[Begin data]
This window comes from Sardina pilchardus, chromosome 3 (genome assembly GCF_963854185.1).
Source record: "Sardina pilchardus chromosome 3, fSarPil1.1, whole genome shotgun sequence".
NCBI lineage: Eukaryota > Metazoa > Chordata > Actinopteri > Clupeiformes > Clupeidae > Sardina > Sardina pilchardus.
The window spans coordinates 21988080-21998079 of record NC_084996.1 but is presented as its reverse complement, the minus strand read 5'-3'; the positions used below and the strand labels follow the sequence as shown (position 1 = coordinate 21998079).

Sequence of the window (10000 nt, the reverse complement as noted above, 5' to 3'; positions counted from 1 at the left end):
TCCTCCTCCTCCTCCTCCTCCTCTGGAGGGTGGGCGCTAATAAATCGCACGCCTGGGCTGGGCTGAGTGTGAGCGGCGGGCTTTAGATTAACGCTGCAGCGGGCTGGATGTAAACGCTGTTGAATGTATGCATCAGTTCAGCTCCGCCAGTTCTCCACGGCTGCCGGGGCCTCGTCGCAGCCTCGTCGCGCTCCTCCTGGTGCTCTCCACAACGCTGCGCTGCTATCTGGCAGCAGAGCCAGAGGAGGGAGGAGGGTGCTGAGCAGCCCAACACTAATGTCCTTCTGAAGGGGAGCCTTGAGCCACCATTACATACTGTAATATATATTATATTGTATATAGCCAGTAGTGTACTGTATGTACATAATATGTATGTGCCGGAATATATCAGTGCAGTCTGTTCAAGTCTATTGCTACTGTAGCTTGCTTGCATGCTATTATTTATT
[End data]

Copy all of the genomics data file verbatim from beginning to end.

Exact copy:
This window comes from Sardina pilchardus, chromosome 3 (genome assembly GCF_963854185.1).
Source record: "Sardina pilchardus chromosome 3, fSarPil1.1, whole genome shotgun sequence".
NCBI lineage: Eukaryota > Metazoa > Chordata > Actinopteri > Clupeiformes > Clupeidae > Sardina > Sardina pilchardus.
The window spans coordinates 21988080-21998079 of record NC_084996.1 but is presented as its reverse complement, the minus strand read 5'-3'; the positions used below and the strand labels follow the sequence as shown (position 1 = coordinate 21998079).

Sequence of the window (10000 nt, the reverse complement as noted above, 5' to 3'; positions counted from 1 at the left end):
TCCTCCTCCTCCTCCTCCTCCTCTGGAGGGTGGGCGCTAATAAATCGCACGCCTGGGCTGGGCTGAGTGTGAGCGGCGGGCTTTAGATTAACGCTGCAGCGGGCTGGATGTAAACGCTGTTGAATGTATGCATCAGTTCAGCTCCGCCAGTTCTCCACGGCTGCCGGGGCCTCGTCGCAGCCTCGTCGCGCTCCTCCTGGTGCTCTCCACAACGCTGCGCTGCTATCTGGCAGCAGAGCCAGAGGAGGGAGGAGGGTGCTGAGCAGCCCAACACTAATGTCCTTCTGAAGGGGAGCCTTGAGCCACCATTACATACTGTAATATATATTATATTGTATATAGCCAGTAGTGTACTGTATGTACATAATATGTATGTGCCGGAATATATCAGTGCAGTCTGTTCAAGTCTATTGCTACTGTAGCTTGCTTGCATGCTATTATTTATT